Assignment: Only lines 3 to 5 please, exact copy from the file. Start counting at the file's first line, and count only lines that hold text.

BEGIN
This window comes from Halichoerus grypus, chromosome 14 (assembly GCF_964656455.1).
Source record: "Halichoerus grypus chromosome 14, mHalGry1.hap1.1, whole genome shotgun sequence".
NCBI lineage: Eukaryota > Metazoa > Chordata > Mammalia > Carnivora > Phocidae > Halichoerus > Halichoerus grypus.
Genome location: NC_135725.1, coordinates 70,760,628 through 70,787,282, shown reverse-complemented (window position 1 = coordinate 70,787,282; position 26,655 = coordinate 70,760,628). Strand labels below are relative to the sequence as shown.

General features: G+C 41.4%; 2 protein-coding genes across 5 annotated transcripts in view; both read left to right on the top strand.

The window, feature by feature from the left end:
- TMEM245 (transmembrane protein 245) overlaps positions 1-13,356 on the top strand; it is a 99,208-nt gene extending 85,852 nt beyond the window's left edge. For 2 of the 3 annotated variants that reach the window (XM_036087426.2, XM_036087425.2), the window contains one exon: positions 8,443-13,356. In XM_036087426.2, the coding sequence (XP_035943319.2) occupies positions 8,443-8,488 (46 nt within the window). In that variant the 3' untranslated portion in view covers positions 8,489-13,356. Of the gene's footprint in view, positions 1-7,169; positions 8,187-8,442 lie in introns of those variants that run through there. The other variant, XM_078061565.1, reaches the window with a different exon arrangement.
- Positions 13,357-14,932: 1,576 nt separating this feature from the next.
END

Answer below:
NCBI lineage: Eukaryota > Metazoa > Chordata > Mammalia > Carnivora > Phocidae > Halichoerus > Halichoerus grypus.
Genome location: NC_135725.1, coordinates 70,760,628 through 70,787,282, shown reverse-complemented (window position 1 = coordinate 70,787,282; position 26,655 = coordinate 70,760,628). Strand labels below are relative to the sequence as shown.

General features: G+C 41.4%; 2 protein-coding genes across 5 annotated transcripts in view; both read left to right on the top strand.